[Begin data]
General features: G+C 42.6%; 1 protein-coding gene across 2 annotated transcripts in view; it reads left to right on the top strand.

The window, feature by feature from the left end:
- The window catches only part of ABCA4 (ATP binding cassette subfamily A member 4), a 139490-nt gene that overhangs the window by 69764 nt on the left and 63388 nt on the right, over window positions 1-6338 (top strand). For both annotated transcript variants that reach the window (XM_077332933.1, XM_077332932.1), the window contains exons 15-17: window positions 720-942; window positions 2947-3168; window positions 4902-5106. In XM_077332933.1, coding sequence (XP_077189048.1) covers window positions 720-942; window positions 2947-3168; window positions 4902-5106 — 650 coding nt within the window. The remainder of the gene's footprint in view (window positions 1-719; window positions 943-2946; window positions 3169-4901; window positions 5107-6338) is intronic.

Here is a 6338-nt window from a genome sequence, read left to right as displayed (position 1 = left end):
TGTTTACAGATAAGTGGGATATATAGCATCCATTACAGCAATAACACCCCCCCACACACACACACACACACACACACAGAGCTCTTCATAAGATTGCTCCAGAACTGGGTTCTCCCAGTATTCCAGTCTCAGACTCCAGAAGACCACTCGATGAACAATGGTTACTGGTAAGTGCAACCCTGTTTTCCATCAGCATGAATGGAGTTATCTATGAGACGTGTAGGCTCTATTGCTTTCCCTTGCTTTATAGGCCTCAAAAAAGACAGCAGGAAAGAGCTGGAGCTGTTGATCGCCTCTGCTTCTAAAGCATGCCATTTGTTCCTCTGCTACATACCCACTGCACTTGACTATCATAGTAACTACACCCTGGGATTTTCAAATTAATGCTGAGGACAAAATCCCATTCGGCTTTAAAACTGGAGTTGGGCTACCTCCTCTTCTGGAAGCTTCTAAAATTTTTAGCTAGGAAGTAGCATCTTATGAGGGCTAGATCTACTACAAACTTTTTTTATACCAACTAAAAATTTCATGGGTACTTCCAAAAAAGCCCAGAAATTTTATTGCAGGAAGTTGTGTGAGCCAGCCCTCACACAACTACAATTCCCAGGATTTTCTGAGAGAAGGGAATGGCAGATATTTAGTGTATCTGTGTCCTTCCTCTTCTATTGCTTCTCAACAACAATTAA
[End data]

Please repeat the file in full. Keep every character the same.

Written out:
General features: G+C 42.6%; 1 protein-coding gene across 2 annotated transcripts in view; it reads left to right on the top strand.

The window, feature by feature from the left end:
- The window catches only part of ABCA4 (ATP binding cassette subfamily A member 4), a 139490-nt gene that overhangs the window by 69764 nt on the left and 63388 nt on the right, over window positions 1-6338 (top strand). For both annotated transcript variants that reach the window (XM_077332933.1, XM_077332932.1), the window contains exons 15-17: window positions 720-942; window positions 2947-3168; window positions 4902-5106. In XM_077332933.1, coding sequence (XP_077189048.1) covers window positions 720-942; window positions 2947-3168; window positions 4902-5106 — 650 coding nt within the window. The remainder of the gene's footprint in view (window positions 1-719; window positions 943-2946; window positions 3169-4901; window positions 5107-6338) is intronic.

Here is a 6338-nt window from a genome sequence, read left to right as displayed (position 1 = left end):
TGTTTACAGATAAGTGGGATATATAGCATCCATTACAGCAATAACACCCCCCCACACACACACACACACACACACACAGAGCTCTTCATAAGATTGCTCCAGAACTGGGTTCTCCCAGTATTCCAGTCTCAGACTCCAGAAGACCACTCGATGAACAATGGTTACTGGTAAGTGCAACCCTGTTTTCCATCAGCATGAATGGAGTTATCTATGAGACGTGTAGGCTCTATTGCTTTCCCTTGCTTTATAGGCCTCAAAAAAGACAGCAGGAAAGAGCTGGAGCTGTTGATCGCCTCTGCTTCTAAAGCATGCCATTTGTTCCTCTGCTACATACCCACTGCACTTGACTATCATAGTAACTACACCCTGGGATTTTCAAATTAATGCTGAGGACAAAATCCCATTCGGCTTTAAAACTGGAGTTGGGCTACCTCCTCTTCTGGAAGCTTCTAAAATTTTTAGCTAGGAAGTAGCATCTTATGAGGGCTAGATCTACTACAAACTTTTTTTATACCAACTAAAAATTTCATGGGTACTTCCAAAAAAGCCCAGAAATTTTATTGCAGGAAGTTGTGTGAGCCAGCCCTCACACAACTACAATTCCCAGGATTTTCTGAGAGAAGGGAATGGCAGATATTTAGTGTATCTGTGTCCTTCCTCTTCTATTGCTTCTCAACAACAATTAA